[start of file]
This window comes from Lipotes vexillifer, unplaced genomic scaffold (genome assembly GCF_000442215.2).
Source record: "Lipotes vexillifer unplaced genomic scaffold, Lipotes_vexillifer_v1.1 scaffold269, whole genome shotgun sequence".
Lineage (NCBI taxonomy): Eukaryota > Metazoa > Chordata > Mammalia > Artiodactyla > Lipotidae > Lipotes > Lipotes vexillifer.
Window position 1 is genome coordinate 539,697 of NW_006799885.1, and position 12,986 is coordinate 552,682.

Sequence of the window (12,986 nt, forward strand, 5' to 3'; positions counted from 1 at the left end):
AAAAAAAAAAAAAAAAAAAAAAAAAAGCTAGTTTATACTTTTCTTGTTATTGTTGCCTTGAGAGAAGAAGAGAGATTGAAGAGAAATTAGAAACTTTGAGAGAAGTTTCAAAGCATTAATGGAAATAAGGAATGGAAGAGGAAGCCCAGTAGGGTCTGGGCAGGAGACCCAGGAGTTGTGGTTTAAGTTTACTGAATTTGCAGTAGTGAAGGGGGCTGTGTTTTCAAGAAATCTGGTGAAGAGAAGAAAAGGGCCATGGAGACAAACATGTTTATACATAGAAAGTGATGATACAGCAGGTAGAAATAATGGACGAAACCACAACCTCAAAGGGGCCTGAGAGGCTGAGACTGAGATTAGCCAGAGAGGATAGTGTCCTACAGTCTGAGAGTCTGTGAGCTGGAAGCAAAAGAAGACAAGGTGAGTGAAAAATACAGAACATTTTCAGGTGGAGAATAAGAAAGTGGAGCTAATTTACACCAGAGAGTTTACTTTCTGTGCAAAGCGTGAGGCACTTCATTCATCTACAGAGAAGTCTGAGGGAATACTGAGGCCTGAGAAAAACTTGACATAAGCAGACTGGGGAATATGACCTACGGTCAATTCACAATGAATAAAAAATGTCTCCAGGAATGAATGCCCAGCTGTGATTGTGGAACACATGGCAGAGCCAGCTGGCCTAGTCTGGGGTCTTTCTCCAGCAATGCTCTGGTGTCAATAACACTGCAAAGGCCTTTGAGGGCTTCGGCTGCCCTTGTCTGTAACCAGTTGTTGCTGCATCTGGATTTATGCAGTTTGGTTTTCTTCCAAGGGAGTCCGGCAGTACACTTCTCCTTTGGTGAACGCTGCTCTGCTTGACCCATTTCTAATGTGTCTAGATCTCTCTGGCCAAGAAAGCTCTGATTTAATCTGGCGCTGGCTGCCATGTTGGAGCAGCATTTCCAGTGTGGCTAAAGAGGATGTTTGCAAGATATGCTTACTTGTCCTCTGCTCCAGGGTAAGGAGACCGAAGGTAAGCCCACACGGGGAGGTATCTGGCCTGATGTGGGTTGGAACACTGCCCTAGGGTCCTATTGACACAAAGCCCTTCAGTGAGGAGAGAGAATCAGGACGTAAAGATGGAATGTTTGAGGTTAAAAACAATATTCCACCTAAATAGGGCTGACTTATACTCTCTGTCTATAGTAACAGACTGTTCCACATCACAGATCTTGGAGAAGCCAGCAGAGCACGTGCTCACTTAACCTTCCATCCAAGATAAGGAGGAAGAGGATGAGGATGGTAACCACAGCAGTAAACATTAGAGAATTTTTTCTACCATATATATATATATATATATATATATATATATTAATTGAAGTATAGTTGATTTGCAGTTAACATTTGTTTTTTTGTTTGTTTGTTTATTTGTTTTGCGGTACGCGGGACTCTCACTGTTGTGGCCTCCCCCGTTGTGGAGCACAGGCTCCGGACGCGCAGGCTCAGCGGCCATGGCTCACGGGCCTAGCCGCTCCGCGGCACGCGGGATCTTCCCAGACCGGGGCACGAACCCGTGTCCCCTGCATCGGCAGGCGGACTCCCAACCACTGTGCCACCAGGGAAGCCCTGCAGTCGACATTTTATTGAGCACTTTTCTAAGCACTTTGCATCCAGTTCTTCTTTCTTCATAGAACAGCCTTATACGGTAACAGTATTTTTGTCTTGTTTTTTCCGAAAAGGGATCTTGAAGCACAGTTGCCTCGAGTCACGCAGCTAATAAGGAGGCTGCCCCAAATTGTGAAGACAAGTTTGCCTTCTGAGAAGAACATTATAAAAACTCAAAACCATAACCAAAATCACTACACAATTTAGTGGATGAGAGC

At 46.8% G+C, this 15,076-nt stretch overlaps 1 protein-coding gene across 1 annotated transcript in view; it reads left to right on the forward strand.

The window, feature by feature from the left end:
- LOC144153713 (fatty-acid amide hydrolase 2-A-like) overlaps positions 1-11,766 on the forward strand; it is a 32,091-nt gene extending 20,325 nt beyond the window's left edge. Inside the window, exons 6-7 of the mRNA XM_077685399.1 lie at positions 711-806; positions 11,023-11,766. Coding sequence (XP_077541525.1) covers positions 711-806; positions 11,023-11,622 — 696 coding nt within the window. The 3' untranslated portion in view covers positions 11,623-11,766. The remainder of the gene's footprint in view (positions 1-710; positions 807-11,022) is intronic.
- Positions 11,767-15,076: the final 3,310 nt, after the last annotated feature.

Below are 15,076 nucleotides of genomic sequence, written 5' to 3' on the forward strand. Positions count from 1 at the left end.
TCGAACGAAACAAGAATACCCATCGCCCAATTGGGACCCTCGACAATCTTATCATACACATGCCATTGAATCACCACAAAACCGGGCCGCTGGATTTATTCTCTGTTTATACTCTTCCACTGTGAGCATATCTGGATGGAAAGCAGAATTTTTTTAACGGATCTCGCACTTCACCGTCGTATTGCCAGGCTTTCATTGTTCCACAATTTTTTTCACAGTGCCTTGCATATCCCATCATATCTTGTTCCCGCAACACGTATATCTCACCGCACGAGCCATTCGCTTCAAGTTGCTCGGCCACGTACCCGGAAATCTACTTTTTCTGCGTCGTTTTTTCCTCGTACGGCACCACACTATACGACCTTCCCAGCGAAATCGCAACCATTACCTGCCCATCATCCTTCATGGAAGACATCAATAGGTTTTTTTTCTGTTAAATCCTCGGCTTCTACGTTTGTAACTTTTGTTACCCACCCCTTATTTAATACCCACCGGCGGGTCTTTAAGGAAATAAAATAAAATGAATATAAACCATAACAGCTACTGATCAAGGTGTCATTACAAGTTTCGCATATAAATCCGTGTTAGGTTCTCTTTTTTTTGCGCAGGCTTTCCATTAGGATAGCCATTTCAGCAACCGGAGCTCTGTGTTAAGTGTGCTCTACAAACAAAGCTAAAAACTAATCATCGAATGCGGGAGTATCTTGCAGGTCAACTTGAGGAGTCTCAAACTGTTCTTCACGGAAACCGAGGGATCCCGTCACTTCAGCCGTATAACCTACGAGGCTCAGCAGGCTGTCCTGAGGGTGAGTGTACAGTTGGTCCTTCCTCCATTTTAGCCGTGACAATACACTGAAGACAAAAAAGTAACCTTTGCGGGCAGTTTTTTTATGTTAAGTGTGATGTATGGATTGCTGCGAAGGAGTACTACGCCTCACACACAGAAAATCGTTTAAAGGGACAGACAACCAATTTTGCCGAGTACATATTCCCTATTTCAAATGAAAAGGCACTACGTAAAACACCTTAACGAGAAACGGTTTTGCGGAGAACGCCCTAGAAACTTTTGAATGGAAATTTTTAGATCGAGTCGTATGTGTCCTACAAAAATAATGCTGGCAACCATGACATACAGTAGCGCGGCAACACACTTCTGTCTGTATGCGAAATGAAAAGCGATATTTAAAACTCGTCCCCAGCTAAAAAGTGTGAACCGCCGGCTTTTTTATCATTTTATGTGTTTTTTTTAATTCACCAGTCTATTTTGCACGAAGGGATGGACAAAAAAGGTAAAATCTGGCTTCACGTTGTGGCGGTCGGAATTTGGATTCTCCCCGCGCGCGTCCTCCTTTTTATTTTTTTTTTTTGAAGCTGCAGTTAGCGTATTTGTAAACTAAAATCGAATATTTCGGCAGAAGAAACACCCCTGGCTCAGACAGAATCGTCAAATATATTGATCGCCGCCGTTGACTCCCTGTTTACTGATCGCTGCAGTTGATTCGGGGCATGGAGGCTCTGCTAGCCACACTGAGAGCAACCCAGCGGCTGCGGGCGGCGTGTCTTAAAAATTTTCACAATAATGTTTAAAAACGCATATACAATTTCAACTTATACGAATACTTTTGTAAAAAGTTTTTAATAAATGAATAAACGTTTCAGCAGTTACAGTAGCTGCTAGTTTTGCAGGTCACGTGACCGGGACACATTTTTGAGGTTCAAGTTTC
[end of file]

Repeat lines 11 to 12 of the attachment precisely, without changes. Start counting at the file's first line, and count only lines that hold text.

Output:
Below are 15,076 nucleotides of genomic sequence, written 5' to 3' on the forward strand. Positions count from 1 at the left end.
TCGAACGAAACAAGAATACCCATCGCCCAATTGGGACCCTCGACAATCTTATCATACACATGCCATTGAATCACCACAAAACCGGGCCGCTGGATTTATTCTCTGTTTATACTCTTCCACTGTGAGCATATCTGGATGGAAAGCAGAATTTTTTTAACGGATCTCGCACTTCACCGTCGTATTGCCAGGCTTTCATTGTTCCACAATTTTTTTCACAGTGCCTTGCATATCCCATCATATCTTGTTCCCGCAACACGTATATCTCACCGCACGAGCCATTCGCTTCAAGTTGCTCGGCCACGTACCCGGAAATCTACTTTTTCTGCGTCGTTTTTTCCTCGTACGGCACCACACTATACGACCTTCCCAGCGAAATCGCAACCATTACCTGCCCATCATCCTTCATGGAAGACATCAATAGGTTTTTTTTCTGTTAAATCCTCGGCTTCTACGTTTGTAACTTTTGTTACCCACCCCTTATTTAATACCCACCGGCGGGTCTTTAAGGAAATAAAATAAAATGAATATAAACCATAACAGCTACTGATCAAGGTGTCATTACAAGTTTCGCATATAAATCCGTGTTAGGTTCTCTTTTTTTTGCGCAGGCTTTCCATTAGGATAGCCATTTCAGCAACCGGAGCTCTGTGTTAAGTGTGCTCTACAAACAAAGCTAAAAACTAATCATCGAATGCGGGAGTATCTTGCAGGTCAACTTGAGGAGTCTCAAACTGTTCTTCACGGAAACCGAGGGATCCCGTCACTTCAGCCGTATAACCTACGAGGCTCAGCAGGCTGTCCTGAGGGTGAGTGTACAGTTGGTCCTTCCTCCATTTTAGCCGTGACAATACACTGAAGACAAAAAAGTAACCTTTGCGGGCAGTTTTTTTATGTTAAGTGTGATGTATGGATTGCTGCGAAGGAGTACTACGCCTCACACACAGAAAATCGTTTAAAGGGACAGACAACCAATTTTGCCGAGTACATATTCCCTATTTCAAATGAAAAGGCACTACGTAAAACACCTTAACGAGAAACGGTTTTGCGGAGAACGCCCTAGAAACTTTTGAATGGAAATTTTTAGATCGAGTCGTATGTGTCCTACAAAAATAATGCTGGCAACCATGACATACAGTAGCGCGGCAACACACTTCTGTCTGTATGCGAAATGAAAAGCGATATTTAAAACTCGTCCCCAGCTAAAAAGTGTGAACCGCCGGCTTTTTTATCATTTTATGTGTTTTTTTTAATTCACCAGTCTATTTTGCACGAAGGGATGGACAAAAAAGGTAAAATCTGGCTTCACGTTGTGGCGGTCGGAATTTGGATTCTCCCCGCGCGCGTCCTCCTTTTTATTTTTTTTTTTTGAAGCTGCAGTTAGCGTATTTGTAAACTAAAATCGAATATTTCGGCAGAAGAAACACCCCTGGCTCAGACAGAATCGTCAAATATATTGATCGCCGCCGTTGACTCCCTGTTTACTGATCGCTGCAGTTGATTCGGGGCATGGAGGCTCTGCTAGCCACACTGAGAGCAACCCAGCGGCTGCGGGCGGCGTGTCTTAAAAATTTTCACAATAATGTTTAAAAACGCATATACAATTTCAACTTATACGAATACTTTTGTAAAAAGTTTTTAATAAATGAATAAACGTTTCAGCAGTTACAGTAGCTGCTAGTTTTGCAGGTCACGTGACCGGGACACATTTTTGAGGTTCAAGTTTC